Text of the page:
Alfalfa weevil (Hypera postica) is the most problematic pest in Wyoming alfalfa fields. One of the reasons this pest is so tricky for producers to manage, is because infestations can be highly variable and difficult to predict. They can be very problematic in some years and fields, and not at all in others. As a result, producers have the difficult task of deciding if, how, and when to manage for weevil. Continue reading
Incorporating flowers in agricultural landscapes has been an area of increasing interest recently. As scientists and farmers try to find new ways to make food production more sustainable, an emergent idea has been to increase the functions (See Farm Meets Function for some WY examples!) that agricultural lands provide. One way to do this is to add diversity to the types of habitats found on agricultural lands. Continue reading
The Plant Sciences department at the University of Wyoming is recruiting a graduate student to conduct research exploring ecological interactions involving pests in cropping systems, beginning Summer 2016. Possible topics include biological pest control by natural enemies, farmer decision-making strategies, and the role of non-crop habitats in agricultural landscapes, depending on student interest and background. The student will serve as a teaching assistant for both face-to-face classes as well as distance-based online education in the department. This assistantship specifically supports under-represented domestic minority students, specifically American-born or naturalized citizens of African-American, Hispanic/Latino, American-Indian/Alaskan native, Native Hawaiian/Pacific Islander, Asian-American decent and women, who are traditionally under-represented in agronomy. The student will be mentored in the areas of research, teaching, public outreach, and career development. More broadly, support and community are present at the University through Multicultural Affairs, including the Multicultural Resource Center and a suite of student organizations, and the Women in Math, Science & Engineering (WiMSE) program.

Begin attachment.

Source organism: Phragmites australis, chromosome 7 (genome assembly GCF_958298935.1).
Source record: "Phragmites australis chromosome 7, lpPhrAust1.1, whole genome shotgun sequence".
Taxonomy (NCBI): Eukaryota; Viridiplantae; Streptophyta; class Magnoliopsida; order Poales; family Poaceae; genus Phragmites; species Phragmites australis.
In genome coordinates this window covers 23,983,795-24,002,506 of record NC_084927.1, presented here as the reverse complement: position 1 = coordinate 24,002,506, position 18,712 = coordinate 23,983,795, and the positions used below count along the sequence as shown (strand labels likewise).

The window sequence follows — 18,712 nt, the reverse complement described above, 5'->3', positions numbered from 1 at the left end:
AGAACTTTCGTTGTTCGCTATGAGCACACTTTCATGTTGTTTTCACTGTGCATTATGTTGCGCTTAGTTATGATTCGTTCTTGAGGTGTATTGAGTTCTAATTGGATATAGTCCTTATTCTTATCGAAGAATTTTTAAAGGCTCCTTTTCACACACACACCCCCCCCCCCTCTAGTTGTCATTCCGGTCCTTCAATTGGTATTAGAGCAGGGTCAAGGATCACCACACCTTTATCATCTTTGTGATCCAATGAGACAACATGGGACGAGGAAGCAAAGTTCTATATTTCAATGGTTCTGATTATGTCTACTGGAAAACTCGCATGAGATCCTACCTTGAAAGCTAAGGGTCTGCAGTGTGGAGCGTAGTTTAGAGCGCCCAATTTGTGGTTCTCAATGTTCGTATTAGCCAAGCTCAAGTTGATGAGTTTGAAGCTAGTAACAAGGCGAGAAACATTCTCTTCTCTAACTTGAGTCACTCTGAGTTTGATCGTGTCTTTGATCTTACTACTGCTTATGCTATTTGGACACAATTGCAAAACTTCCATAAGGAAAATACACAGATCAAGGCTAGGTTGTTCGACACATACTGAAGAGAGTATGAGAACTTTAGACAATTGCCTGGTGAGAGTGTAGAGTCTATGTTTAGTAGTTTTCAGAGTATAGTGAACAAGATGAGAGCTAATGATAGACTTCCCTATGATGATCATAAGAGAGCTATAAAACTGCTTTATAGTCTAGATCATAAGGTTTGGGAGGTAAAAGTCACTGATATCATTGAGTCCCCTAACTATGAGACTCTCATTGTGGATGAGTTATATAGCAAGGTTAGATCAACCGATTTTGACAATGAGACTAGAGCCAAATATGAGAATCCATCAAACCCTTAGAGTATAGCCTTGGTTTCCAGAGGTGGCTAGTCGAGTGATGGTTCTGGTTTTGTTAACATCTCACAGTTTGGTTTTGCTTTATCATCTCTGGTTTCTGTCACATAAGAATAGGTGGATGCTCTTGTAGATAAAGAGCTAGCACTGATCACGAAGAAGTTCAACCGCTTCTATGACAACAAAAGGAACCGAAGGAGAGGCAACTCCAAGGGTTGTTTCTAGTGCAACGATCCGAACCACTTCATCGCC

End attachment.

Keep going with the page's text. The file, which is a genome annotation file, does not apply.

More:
Required qualifications are a BS in biology, ecology, agronomy, or a related field, independent research experience, demonstrated excellence in oral and wr itten communication, and a valid driver’s license, given necessary research travel throughout the state. Preferred qualifications are experience and interest in working with insects and agricultural systems, and interest in innovative teaching strategies. Interested applicants should contact Dr. Randa Jabbour with any questions or for information on how to apply (firstname.lastname@example.org, 307-766-3439). Applications are due on February 1, 2016. Continue reading
Hello again! Jemma here. Looking back I have done more than I could ever imagine I would do this summer. I transcribed interviews, reared weevils, sweep sampled many fields, entered/checked data, sat in on farmer interviews, drove to Lingle and Powell, sorted insects, counted thousands upon thousands of insects, planted/transplanted and watered flowers, weeded the flowers, counted blooms and I even used Instagram. Now it may be that strolling through alfalfa fields, picking through frozen insects and alfalfa and attempting to capture live weevil larvae and lygus nymphs with out losing your cool isn’t ones idea of how they would want to spend the summer- but I’m so glad that this is how I got to spend mine. Continue reading